“It’s one thing to take a job because you need a job, but it’s another to feel like you’re stuck there forever,” Foy said. “You can work hard and be a good employee and never make more than $15 an hour. We can’t control employers, but we can make sure the credentialing path is connected.”

Projected future job openings in Wisconsin, ranked by sector

*Salary based on local government jobs

Source: Office of Economic Advisors, Wisconsin Department of Workforce Development Bureau of Labor Statistics Quarterly Census of Employment and Wages

Sector Total new openings 2014-24 Percent growth in type of job Wisconsin average annual wage (2016)

Health care and social assistance 51,854 13.4 $46,043

Accommodation and food services 21,580 9.6 $14,754

Financial activities 12,461 8.3 $72,705

Construction 11,989 11.7 $58,774

Wholesale trade 10,610 8.9 $63,179

Professional, scientific, and technical services 10,517 10.5 $69,986

Management of companies and enterprises 9,393 16 $95,854

Other services (except government) 8,754 5.6 $28,060

Retail trade 7,572 2.5 $25,965

Administrative and support 7,507 5.2 $29,556

Manufacturing 5,839 1.3 $55,348

Transportation and warehousing 5,816 5.6 $41,234

Educational services (private sector) 5,676 1.5 $50,196

Information 3,851 8.1 $69,240

Arts, entertainment, and recreation 3,101 7.4 $27,382

Agriculture, forestry, fishing and hunting 2,032 1.9 $33,784

Real estate and rental and leasing 1,568 6.5 $40,121

Mining 773 22.9 $61,870

Government* -824 -0.5 $41,236

Utilities -843 -8.2 $96,988

0ecadae0-e3c2-5c4d-8c94-feab519d0142Projected future health care job openings in Wisconsin

Source: Office of Economic Advisors, Wisconsin Department of Workforce Development Bureau of Labor Statistics Occupational Employment Statistics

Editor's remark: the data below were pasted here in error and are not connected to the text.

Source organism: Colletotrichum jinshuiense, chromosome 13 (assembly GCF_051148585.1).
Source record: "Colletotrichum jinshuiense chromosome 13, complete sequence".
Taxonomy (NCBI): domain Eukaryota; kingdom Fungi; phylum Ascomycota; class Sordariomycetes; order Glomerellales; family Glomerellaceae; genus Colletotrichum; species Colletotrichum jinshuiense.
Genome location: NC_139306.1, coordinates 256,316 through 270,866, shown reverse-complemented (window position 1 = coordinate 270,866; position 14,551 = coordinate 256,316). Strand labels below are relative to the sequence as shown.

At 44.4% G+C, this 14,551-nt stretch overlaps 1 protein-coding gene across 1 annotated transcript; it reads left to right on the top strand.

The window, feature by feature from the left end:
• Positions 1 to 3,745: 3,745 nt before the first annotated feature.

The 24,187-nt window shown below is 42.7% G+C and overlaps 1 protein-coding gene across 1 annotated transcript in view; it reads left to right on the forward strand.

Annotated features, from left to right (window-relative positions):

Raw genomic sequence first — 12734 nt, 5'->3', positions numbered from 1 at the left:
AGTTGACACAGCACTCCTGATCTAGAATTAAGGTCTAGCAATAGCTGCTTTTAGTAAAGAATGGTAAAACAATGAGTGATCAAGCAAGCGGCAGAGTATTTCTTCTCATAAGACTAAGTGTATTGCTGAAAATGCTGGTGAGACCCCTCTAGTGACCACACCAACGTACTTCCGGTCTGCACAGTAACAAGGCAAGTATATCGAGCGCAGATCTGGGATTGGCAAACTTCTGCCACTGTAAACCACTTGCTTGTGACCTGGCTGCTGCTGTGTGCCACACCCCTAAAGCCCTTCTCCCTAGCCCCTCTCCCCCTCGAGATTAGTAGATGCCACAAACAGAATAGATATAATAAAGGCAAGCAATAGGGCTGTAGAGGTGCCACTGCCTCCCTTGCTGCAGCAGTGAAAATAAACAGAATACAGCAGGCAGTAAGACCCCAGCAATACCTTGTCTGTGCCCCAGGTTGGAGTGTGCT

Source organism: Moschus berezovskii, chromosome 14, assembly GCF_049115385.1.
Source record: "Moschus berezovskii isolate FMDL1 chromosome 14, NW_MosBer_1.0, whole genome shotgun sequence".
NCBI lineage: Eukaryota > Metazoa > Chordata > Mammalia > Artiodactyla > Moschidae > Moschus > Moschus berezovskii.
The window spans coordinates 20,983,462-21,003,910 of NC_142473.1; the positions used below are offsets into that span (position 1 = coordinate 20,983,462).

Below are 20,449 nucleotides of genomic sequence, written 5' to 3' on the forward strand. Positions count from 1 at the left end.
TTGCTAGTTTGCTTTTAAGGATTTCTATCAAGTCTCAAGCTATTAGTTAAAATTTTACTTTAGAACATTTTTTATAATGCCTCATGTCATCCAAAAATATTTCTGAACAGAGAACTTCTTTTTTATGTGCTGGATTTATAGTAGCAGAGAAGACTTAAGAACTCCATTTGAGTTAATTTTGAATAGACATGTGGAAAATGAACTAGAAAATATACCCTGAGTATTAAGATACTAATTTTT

Occupation Tota new openings 2014-24 Percent growth in type of job Wisconsin average annual wage (May 2016) Typical education for entry Related occupation work experience On-the-job training needed for competency

Registered nurse 5,327 9.5 $67,930 Bachelor’s None None

Nursing assistant 4,578 13.4 $27,980 Postsecondary non-degree None None

Home health aide 2,051 28 $26,120 No formal None Short-term

Medical assistant 938 8.3 $34,740 Postsecondary non-degree None None

Pharmacy technician 729 10.1 $31,190 High school None Moderate

Physical therapist 616 13.3 $77,870 Doctoral or professional None None

Nurse practitioner 440 18.1 $98,250 Master’s None None

Licensed practical, licensed vocational nurse 401 4.6 $43,820 Postsecondary non-degree None None

Medical records, health information technician 395 8.1 $41,280 Postsecondary non-degree None None

Physician, surgeon 376 6.4 $251,400 Doctoral or non-degree None Internship, residency

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Projected future job openings in Wisconsin, ranked by sector

*Salary based on local government jobs

Source: Office of Economic Advisors, Wisconsin Department of Workforce Development; Bureau of Labor Statistics Quarterly Census of Employment and Wages

Sector Total new openings 2014-24 Percent growth in type of job Wisconsin average annual wage (2016)
Health care and social assistance 51,854 13.4 $46,043
Accommodation and food services 21,580 9.6 $14,754
Financial activities 12,461 8.3 $72,705
Construction 11,989 11.7 $58,774
Wholesale trade 10,610 8.9 $63,179
Professional, scientific, and technical services 10,517 10.5 $69,986
Management of companies and enterprises 9,393 16 $95,854
Other services (except government) 8,754 5.6 $28,060
Retail trade 7,572 2.5 $25,965
Administrative and support 7,507 5.2 $29,556
Manufacturing 5,839 1.3 $55,348
Transportation and warehousing 5,816 5.6 $41,234
Educational services (private sector) 5,676 1.5 $50,196
Information 3,851 8.1 $69,240
Arts, entertainment, and recreation 3,101 7.4 $27,382
Agriculture, forestry, fishing and hunting 2,032 1.9 $33,784
Real estate and rental and leasing 1,568 6.5 $40,121
Mining 773 22.9 $61,870
Government* -824 -0.5 $41,236
Utilities -843 -8.2 $96,988

Projected future health care job openings in Wisconsin

Source: Office of Economic Advisors, Wisconsin Department of Workforce Development; Bureau of Labor Statistics Occupational Employment Statistics